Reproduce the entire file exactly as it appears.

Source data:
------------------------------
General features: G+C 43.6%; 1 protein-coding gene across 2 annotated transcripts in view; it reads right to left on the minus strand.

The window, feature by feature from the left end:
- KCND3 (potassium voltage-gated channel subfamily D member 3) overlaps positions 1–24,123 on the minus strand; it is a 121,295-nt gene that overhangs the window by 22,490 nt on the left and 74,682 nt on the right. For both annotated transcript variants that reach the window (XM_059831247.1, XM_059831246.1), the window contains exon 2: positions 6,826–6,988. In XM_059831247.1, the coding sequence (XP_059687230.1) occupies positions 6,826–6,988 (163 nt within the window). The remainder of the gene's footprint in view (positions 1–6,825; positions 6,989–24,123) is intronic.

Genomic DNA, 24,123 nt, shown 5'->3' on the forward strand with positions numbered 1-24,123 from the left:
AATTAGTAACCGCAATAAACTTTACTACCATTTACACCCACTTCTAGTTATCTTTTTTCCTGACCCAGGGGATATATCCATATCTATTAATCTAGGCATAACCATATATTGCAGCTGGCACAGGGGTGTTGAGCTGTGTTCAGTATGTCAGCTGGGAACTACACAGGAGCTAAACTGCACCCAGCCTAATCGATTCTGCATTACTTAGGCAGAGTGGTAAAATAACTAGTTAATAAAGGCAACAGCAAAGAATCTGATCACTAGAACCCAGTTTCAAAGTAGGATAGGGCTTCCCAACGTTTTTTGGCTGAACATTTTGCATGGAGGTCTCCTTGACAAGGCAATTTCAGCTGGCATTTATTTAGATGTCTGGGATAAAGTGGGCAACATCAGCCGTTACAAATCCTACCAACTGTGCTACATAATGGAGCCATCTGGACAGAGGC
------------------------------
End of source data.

General features: G+C 43.6%; 1 protein-coding gene across 2 annotated transcripts in view; it reads right to left on the minus strand.

The window, feature by feature from the left end:
- KCND3 (potassium voltage-gated channel subfamily D member 3) overlaps positions 1–24,123 on the minus strand; it is a 121,295-nt gene that overhangs the window by 22,490 nt on the left and 74,682 nt on the right. For both annotated transcript variants that reach the window (XM_059831247.1, XM_059831246.1), the window contains exon 2: positions 6,826–6,988. In XM_059831247.1, the coding sequence (XP_059687230.1) occupies positions 6,826–6,988 (163 nt within the window). The remainder of the gene's footprint in view (positions 1–6,825; positions 6,989–24,123) is intronic.

Genomic DNA, 24,123 nt, shown 5'->3' on the forward strand with positions numbered 1-24,123 from the left:
AATTAGTAACCGCAATAAACTTTACTACCATTTACACCCACTTCTAGTTATCTTTTTTCCTGACCCAGGGGATATATCCATATCTATTAATCTAGGCATAACCATATATTGCAGCTGGCACAGGGGTGTTGAGCTGTGTTCAGTATGTCAGCTGGGAACTACACAGGAGCTAAACTGCACCCAGCCTAATCGATTCTGCATTACTTAGGCAGAGTGGTAAAATAACTAGTTAATAAAGGCAACAGCAAAGAATCTGATCACTAGAACCCAGTTTCAAAGTAGGATAGGGCTTCCCAACGTTTTTTGGCTGAACATTTTGCATGGAGGTCTCCTTGACAAGGCAATTTCAGCTGGCATTTATTTAGATGTCTGGGATAAAGTGGGCAACATCAGCCGTTACAAATCCTACCAACTGTGCTACATAATGGAGCCATCTGGACAGAGGC